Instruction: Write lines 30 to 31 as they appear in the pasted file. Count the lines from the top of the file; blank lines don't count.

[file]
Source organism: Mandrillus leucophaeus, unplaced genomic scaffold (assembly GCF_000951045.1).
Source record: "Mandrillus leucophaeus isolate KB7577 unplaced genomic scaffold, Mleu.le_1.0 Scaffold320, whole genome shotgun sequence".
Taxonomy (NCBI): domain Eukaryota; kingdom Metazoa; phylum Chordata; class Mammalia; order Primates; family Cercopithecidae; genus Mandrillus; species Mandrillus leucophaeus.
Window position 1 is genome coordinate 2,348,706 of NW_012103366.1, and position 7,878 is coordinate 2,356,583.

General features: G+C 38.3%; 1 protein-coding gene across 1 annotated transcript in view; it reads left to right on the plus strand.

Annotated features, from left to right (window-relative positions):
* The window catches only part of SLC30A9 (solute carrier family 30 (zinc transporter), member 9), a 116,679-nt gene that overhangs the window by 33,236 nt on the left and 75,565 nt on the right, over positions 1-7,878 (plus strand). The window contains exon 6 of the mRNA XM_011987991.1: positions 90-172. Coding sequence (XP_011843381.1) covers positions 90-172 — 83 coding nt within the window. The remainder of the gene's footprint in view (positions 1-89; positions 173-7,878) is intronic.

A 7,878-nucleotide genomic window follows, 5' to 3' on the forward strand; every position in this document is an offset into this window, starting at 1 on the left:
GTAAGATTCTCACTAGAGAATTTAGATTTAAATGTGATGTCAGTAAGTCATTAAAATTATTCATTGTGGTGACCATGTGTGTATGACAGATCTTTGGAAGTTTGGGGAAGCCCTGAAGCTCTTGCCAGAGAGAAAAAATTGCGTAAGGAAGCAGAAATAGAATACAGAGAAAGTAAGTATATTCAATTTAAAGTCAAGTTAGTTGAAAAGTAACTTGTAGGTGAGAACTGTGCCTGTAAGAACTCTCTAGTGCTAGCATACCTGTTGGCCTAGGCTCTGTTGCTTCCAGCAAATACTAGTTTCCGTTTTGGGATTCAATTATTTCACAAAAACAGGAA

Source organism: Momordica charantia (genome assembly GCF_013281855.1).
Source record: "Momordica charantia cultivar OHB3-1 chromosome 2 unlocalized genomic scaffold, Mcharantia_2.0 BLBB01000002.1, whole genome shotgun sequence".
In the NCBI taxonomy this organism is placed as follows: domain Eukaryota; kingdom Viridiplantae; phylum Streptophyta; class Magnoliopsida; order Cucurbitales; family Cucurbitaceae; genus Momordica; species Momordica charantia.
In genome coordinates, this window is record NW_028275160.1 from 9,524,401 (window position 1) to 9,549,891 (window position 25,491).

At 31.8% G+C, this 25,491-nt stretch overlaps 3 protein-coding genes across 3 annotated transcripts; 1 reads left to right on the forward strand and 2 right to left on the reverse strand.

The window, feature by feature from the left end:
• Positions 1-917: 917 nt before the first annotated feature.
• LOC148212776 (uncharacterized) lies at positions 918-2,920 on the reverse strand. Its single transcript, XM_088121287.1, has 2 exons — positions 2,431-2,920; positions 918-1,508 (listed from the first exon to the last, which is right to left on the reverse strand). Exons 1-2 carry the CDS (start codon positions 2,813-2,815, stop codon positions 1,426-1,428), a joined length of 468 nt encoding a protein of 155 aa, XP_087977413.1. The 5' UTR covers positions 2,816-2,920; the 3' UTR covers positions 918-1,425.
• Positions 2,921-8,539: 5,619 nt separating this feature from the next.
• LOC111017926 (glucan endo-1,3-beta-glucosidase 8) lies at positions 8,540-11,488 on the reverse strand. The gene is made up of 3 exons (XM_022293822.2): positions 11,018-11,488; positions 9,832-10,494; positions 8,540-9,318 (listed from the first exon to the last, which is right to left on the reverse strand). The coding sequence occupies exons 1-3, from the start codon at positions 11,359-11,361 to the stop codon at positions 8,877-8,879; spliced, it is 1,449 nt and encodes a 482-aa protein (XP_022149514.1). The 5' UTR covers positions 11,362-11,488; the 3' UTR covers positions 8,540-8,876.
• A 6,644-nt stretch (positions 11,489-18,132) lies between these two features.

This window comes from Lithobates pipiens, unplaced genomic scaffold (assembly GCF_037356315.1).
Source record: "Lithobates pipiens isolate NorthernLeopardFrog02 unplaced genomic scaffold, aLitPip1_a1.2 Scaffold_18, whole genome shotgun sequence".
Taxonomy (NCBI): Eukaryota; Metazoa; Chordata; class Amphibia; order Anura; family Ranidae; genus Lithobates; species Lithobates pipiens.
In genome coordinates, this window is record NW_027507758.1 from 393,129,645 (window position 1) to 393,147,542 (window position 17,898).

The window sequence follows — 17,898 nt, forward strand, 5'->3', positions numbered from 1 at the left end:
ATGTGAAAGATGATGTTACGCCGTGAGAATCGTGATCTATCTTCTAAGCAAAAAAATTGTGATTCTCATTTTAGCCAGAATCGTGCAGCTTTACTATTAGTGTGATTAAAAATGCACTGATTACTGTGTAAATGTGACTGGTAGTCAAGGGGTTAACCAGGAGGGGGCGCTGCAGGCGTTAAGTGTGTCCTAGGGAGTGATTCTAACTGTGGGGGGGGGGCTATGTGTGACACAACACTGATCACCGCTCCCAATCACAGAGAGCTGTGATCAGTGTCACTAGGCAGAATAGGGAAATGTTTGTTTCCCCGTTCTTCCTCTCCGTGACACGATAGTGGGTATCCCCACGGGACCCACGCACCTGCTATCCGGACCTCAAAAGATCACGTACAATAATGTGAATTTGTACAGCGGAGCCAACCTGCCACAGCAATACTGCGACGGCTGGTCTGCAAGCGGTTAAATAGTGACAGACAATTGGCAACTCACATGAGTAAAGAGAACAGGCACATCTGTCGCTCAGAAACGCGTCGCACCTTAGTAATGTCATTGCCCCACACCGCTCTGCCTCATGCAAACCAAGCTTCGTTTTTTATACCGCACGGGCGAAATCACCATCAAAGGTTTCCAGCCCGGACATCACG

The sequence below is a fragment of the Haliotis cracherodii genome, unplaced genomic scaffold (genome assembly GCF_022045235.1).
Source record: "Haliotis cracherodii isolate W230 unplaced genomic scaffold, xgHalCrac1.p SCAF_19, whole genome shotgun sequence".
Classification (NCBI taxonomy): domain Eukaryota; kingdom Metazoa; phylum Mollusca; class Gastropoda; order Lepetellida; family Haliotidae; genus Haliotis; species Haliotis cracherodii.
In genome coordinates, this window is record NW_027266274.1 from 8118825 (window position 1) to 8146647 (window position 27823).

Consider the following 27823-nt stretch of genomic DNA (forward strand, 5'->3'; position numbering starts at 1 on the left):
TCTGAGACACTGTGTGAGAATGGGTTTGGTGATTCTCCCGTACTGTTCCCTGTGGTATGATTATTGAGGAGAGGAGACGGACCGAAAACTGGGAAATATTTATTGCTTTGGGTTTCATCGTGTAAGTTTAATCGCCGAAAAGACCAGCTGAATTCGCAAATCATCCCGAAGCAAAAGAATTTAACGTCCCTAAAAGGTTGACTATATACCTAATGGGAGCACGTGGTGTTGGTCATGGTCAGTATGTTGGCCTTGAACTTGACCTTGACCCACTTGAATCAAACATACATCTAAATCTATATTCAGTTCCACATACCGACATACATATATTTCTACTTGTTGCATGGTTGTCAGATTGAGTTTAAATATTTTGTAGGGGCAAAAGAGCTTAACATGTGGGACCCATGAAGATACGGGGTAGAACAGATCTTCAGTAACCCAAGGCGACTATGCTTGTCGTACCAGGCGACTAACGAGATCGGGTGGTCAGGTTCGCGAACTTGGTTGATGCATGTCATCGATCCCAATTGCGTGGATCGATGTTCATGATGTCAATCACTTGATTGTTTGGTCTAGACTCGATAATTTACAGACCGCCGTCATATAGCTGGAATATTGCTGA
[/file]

In genome coordinates, this window is record NW_027266274.1 from 8118825 (window position 1) to 8146647 (window position 27823).

Consider the following 27823-nt stretch of genomic DNA (forward strand, 5'->3'; position numbering starts at 1 on the left):